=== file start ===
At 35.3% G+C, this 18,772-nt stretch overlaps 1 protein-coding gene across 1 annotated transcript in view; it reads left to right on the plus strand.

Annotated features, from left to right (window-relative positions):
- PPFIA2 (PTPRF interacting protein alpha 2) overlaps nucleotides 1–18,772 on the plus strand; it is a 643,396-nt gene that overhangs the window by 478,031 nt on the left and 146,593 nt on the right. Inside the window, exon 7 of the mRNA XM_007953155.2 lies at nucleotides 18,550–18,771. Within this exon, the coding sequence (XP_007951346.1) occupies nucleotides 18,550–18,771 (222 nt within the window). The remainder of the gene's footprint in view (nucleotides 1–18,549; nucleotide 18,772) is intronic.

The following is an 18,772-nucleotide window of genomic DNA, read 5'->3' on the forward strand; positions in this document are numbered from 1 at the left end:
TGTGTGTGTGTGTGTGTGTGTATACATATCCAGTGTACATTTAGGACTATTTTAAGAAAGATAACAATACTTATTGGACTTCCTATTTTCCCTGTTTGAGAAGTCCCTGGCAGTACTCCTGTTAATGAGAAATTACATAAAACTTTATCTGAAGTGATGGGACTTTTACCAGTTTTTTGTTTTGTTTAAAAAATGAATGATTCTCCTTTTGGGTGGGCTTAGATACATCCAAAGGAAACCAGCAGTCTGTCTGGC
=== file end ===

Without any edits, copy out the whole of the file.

At 35.3% G+C, this 18,772-nt stretch overlaps 1 protein-coding gene across 1 annotated transcript in view; it reads left to right on the plus strand.

Annotated features, from left to right (window-relative positions):
- PPFIA2 (PTPRF interacting protein alpha 2) overlaps nucleotides 1–18,772 on the plus strand; it is a 643,396-nt gene that overhangs the window by 478,031 nt on the left and 146,593 nt on the right. Inside the window, exon 7 of the mRNA XM_007953155.2 lies at nucleotides 18,550–18,771. Within this exon, the coding sequence (XP_007951346.1) occupies nucleotides 18,550–18,771 (222 nt within the window). The remainder of the gene's footprint in view (nucleotides 1–18,549; nucleotide 18,772) is intronic.

The following is an 18,772-nucleotide window of genomic DNA, read 5'->3' on the forward strand; positions in this document are numbered from 1 at the left end:
TGTGTGTGTGTGTGTGTGTGTATACATATCCAGTGTACATTTAGGACTATTTTAAGAAAGATAACAATACTTATTGGACTTCCTATTTTCCCTGTTTGAGAAGTCCCTGGCAGTACTCCTGTTAATGAGAAATTACATAAAACTTTATCTGAAGTGATGGGACTTTTACCAGTTTTTTGTTTTGTTTAAAAAATGAATGATTCTCCTTTTGGGTGGGCTTAGATACATCCAAAGGAAACCAGCAGTCTGTCTGGC